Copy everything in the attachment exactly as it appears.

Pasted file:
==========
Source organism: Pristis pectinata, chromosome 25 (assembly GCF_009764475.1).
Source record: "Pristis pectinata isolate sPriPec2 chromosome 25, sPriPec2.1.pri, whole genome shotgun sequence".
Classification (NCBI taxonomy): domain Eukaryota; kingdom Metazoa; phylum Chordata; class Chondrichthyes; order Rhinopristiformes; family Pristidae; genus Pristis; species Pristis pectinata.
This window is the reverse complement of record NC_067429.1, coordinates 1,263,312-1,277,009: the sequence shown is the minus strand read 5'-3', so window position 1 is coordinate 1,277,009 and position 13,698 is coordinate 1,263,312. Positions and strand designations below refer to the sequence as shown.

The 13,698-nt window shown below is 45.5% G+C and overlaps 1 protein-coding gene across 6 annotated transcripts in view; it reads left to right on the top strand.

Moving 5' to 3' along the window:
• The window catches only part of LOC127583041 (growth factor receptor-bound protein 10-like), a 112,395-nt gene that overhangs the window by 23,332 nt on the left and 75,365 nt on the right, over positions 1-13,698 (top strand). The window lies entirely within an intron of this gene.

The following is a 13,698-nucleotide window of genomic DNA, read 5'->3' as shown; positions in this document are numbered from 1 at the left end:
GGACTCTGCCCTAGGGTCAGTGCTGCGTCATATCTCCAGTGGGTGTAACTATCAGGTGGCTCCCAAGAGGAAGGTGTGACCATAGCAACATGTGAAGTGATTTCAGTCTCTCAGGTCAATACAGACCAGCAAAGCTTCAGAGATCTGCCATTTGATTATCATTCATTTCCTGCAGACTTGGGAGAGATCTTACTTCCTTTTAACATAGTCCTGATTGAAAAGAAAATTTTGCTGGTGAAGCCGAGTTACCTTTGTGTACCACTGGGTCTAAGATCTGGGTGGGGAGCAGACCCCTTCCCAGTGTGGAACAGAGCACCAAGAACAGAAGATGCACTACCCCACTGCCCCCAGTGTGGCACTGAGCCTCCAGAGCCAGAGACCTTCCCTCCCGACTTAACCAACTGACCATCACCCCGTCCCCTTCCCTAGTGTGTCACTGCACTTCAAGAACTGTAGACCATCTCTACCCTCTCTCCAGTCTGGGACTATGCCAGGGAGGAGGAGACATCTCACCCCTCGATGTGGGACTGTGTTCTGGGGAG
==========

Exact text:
Source organism: Pristis pectinata, chromosome 25 (assembly GCF_009764475.1).
Source record: "Pristis pectinata isolate sPriPec2 chromosome 25, sPriPec2.1.pri, whole genome shotgun sequence".
Classification (NCBI taxonomy): domain Eukaryota; kingdom Metazoa; phylum Chordata; class Chondrichthyes; order Rhinopristiformes; family Pristidae; genus Pristis; species Pristis pectinata.
This window is the reverse complement of record NC_067429.1, coordinates 1,263,312-1,277,009: the sequence shown is the minus strand read 5'-3', so window position 1 is coordinate 1,277,009 and position 13,698 is coordinate 1,263,312. Positions and strand designations below refer to the sequence as shown.

The 13,698-nt window shown below is 45.5% G+C and overlaps 1 protein-coding gene across 6 annotated transcripts in view; it reads left to right on the top strand.

Moving 5' to 3' along the window:
• The window catches only part of LOC127583041 (growth factor receptor-bound protein 10-like), a 112,395-nt gene that overhangs the window by 23,332 nt on the left and 75,365 nt on the right, over positions 1-13,698 (top strand). The window lies entirely within an intron of this gene.

The following is a 13,698-nucleotide window of genomic DNA, read 5'->3' as shown; positions in this document are numbered from 1 at the left end:
GGACTCTGCCCTAGGGTCAGTGCTGCGTCATATCTCCAGTGGGTGTAACTATCAGGTGGCTCCCAAGAGGAAGGTGTGACCATAGCAACATGTGAAGTGATTTCAGTCTCTCAGGTCAATACAGACCAGCAAAGCTTCAGAGATCTGCCATTTGATTATCATTCATTTCCTGCAGACTTGGGAGAGATCTTACTTCCTTTTAACATAGTCCTGATTGAAAAGAAAATTTTGCTGGTGAAGCCGAGTTACCTTTGTGTACCACTGGGTCTAAGATCTGGGTGGGGAGCAGACCCCTTCCCAGTGTGGAACAGAGCACCAAGAACAGAAGATGCACTACCCCACTGCCCCCAGTGTGGCACTGAGCCTCCAGAGCCAGAGACCTTCCCTCCCGACTTAACCAACTGACCATCACCCCGTCCCCTTCCCTAGTGTGTCACTGCACTTCAAGAACTGTAGACCATCTCTACCCTCTCTCCAGTCTGGGACTATGCCAGGGAGGAGGAGACATCTCACCCCTCGATGTGGGACTGTGTTCTGGGGAG